Ambassador Teferi’s Closing Remarks at the RAS event on Reform and the Rule of Law in Ethiopia
On 15th March 2021, The Royal African Society hosted a panel discussion on Judicial Reform and the Rule of Law in Ethiopia.
Panellists at the virtual event discussed the state of implementation of these reforms, and particularly the challenges to the rule of law and its implementation created by the crisis in Tigray in recent months and the events and actions that this has precipitated.
- Mrs. Meaza Ashenafi, President of the Supreme Court of FDRE
- Dr. Daniel Bekele, Commissioner of the Ethiopian Human Rights Commission
- Comfort Ero, Africa Program Director, ICG
The following is Ambassador Teferi’s remarks at the conclusion of the event.
[Check against delivery]
Thank you, Professor Hammond.
I would like to start by expressing my gratitude to the distinguished panellists for their insights and to thank the Royal Africa Society for facilitating this important and timely platform on the ongoing reforms in Ethiopia
Excellencies, Ladies, and Gentlemen,
As alluded to by the panellists earlier, the context currently surrounding the ongoing reforms in Ethiopia represents a critical juncture in our modern history.
In particular, the situation that arose in Tigray in November last year represented a watershed moment in my government’s attempts to ensure the rule of law and advance the cause of human rights in the country.
The impunity implanted over 3 decades by TPLF dominance, coupled with the demise of TPLF privilege following the transition in 2018, created a volatile national situation in which the vast majority of Ethiopians sought to move forward into a new era of democratisation and justice, while a few political elites sought to return to the repression of old.
The TPLF’s miscalculations in Tigray were the product of arrogance and entitlement that convinced it that it could indefinitely remain above the law at the expense of the constitutional order.
Although the active phase of law enforcement operations in the Region has now been concluded, bringing the criminal perpetrators to justice is ongoing with some apprehended and others still in hiding.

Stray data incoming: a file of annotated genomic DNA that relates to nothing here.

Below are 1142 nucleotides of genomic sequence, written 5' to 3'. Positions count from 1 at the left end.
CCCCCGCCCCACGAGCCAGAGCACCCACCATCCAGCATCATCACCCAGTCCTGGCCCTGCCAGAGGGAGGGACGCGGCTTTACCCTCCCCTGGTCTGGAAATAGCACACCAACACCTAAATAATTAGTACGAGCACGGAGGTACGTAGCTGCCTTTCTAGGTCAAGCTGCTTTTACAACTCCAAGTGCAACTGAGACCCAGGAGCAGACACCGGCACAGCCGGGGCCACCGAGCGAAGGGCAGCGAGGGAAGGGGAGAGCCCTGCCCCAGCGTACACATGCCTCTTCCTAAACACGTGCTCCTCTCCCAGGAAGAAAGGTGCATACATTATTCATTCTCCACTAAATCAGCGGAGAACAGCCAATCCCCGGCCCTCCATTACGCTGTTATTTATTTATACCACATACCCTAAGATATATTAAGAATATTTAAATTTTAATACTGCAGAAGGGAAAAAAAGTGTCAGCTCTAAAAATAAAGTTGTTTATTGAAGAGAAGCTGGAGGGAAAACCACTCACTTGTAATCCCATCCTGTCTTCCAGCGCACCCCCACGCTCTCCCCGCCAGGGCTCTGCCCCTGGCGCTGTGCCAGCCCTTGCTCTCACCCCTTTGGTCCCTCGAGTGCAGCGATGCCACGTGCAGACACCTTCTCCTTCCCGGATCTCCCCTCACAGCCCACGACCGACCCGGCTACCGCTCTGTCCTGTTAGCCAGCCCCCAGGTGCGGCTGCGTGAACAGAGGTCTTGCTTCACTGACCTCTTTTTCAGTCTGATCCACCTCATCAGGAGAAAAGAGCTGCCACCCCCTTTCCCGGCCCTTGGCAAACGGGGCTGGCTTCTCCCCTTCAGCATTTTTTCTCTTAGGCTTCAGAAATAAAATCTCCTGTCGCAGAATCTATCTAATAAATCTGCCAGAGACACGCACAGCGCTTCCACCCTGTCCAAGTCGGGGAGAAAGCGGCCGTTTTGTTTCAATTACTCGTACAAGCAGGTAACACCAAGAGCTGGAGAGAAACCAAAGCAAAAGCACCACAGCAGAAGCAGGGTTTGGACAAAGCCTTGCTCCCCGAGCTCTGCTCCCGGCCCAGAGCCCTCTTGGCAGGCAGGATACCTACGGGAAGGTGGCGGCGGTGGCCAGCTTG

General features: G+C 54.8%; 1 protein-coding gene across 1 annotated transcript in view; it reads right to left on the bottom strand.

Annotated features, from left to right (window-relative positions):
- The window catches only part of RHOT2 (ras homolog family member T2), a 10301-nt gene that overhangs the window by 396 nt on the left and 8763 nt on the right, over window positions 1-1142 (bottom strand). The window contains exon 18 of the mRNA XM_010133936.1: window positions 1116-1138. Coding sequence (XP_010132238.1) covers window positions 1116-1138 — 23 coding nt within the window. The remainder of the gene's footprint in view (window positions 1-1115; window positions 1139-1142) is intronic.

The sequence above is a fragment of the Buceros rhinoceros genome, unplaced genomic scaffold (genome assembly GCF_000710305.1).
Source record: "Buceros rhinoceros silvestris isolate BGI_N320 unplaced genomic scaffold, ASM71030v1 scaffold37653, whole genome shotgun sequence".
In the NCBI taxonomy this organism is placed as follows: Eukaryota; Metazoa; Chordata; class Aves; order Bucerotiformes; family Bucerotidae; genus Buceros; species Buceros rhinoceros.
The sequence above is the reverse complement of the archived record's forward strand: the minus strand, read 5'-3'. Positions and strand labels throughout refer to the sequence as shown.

Emblematic of the Government’s commitment to reforms in this area, a number of high-ranking TPLF officials that have either been captured or surrendered to the authorities, are now being tried, in line with their constitutional rights, for their alleged crimes in a court of law – with some having even been granted bail. Such a situation would have been unthinkable only a few years prior.
Similarly, the Government remains concerned by the allegations of widespread human rights abuses in the Tigray region. Whether it be those responsible for the genocidal massacre at Mai Kadra or for rape and other forms of violence in the Region, the Government, in collaboration with independent local or international organisations, stands ready to investigate and bring these perpetrators to justice.
As further evidence of these reforms at work, I am heartened to hear about the important work being done across the country by the Ethiopian Human Rights Commission – an organisation that was made irrelevant, by design, during the TPLF-era, which is now contributing to the activities of the Executive and the Judiciary to ensure accountability in today’s Ethiopia.
While we continue to detain those that are wanted for high treason and crimes against the state and people, our priority now is the rehabilitation of the Tigray and the restoration of normalcy for our citizens in the Region.
Excellencies, Ladies, and Gentlemen,
Notwithstanding the current challenges we face, I remain confident that the Ethiopia that lies on the horizon, is one of hope.
As we head into the forthcoming elections, it will now be up to Ethiopians, up and down the country to capture this moment. To grasp this opportunity.
And to chart out a better present to hand over to future generations.
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